The Nature-Inclusive Redesign

The possibilities of nature-inclusive redesign in Dutch urban monumental buildings

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In the last century, biodiversity has come under increasing pressure, and this is also the case in the urban context. The preservation of biodiversity is an important issue. Research shows that part of this biodiversity is largely dependent on the buildings and vegetation in the city and to help this biodiversity we need to build as nature-inclusive as possible.

There is a wide range of nature-inclusive options that can be applied to make a building and its surroundings more nature-inclusive. The application of nature-inclusive aspects in the design of new buildings is easy and relatively inexpensive due to the blank canvas. However, the aspects are more difficult to integrate into existing buildings. Especially in the case of monumental buildings, where several parameters have to be taken into account. For monumental buildings, it is currently unclear whether, and if so, what needs to be taken into account to make them more nature-inclusive.

The study seeks to answer the following question: ''How can Dutch monumental buildings in an urban context be redesigned to be more nature-inclusive?'' This research is validated with a design. This results in the following
How can the monumental building Koudenhorn in the urban context of Haarlem be redesigned to be more nature-inclusive while retaining its heritage value?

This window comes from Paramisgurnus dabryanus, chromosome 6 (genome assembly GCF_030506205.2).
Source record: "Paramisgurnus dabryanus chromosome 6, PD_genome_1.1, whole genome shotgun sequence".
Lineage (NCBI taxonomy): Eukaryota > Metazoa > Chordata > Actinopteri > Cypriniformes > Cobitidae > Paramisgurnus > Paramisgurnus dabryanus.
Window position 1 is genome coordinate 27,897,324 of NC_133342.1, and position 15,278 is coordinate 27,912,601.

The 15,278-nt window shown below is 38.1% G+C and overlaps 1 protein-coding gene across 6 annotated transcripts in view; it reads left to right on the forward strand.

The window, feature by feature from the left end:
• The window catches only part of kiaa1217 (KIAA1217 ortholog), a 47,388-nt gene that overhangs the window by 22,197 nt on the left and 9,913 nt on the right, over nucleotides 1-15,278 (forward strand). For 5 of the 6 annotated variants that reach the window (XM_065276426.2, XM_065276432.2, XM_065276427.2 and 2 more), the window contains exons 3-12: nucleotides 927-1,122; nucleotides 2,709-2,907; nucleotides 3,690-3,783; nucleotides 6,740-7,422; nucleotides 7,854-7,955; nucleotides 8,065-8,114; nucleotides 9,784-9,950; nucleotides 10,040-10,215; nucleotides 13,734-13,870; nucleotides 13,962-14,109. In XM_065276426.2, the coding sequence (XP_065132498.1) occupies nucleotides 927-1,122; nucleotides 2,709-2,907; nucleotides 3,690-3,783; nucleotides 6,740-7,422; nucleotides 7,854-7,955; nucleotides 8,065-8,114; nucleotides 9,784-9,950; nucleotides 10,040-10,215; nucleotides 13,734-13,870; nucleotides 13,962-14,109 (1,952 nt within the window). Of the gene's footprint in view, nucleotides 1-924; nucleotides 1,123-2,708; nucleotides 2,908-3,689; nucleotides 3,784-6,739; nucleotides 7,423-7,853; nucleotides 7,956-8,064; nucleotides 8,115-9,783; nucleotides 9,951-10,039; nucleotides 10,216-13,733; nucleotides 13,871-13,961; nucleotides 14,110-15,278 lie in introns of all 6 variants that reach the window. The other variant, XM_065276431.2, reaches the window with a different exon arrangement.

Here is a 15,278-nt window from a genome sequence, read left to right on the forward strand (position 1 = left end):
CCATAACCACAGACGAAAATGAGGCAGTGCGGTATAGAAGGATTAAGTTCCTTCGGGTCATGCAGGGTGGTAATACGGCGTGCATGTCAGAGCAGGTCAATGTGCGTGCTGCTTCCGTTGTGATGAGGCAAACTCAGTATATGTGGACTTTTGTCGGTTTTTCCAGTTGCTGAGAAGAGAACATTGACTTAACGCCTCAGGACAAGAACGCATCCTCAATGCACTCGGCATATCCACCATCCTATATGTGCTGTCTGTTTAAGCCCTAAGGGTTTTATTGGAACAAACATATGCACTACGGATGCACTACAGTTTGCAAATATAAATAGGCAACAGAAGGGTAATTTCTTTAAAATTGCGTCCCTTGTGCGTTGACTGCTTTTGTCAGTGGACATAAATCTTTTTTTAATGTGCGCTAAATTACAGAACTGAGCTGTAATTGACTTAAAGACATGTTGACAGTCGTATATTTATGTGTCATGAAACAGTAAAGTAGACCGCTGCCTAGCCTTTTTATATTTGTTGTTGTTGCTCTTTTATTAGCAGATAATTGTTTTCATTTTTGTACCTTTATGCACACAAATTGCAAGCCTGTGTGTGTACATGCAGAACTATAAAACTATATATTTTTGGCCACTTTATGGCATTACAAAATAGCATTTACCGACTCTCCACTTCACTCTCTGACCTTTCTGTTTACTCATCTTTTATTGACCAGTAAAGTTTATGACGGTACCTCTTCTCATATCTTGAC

The monumental Koudenhorn building is situated in the urban context of Haarlem. It was built in 1768 as a deacon's house and is currently used by the police. It is a building with a story and many values. At present, the building and the plot show a limited degree of nature inclusiveness.

The research question is answered with a toolbox and three decision trees divided into the categories: flora, water, and fauna. The decision trees provide insight into which nature-inclusive options could be applied to a case and which aspects would need to be adapted to enable implementation. To fill in the decision trees, certain case analyses were carried out. The decision trees were filled in for the monumental part of the Koudenhorn building. This showed which nature-inclusive options are applicable and on which specific elements. Eventually, 17 of these options were applied in the design. The toolbox contains a clear description of what the nature-inclusive option entails, the extra points of interest and an optional design. This toolbox was then used to integrate the application in the redesign of the Koudenhorn building.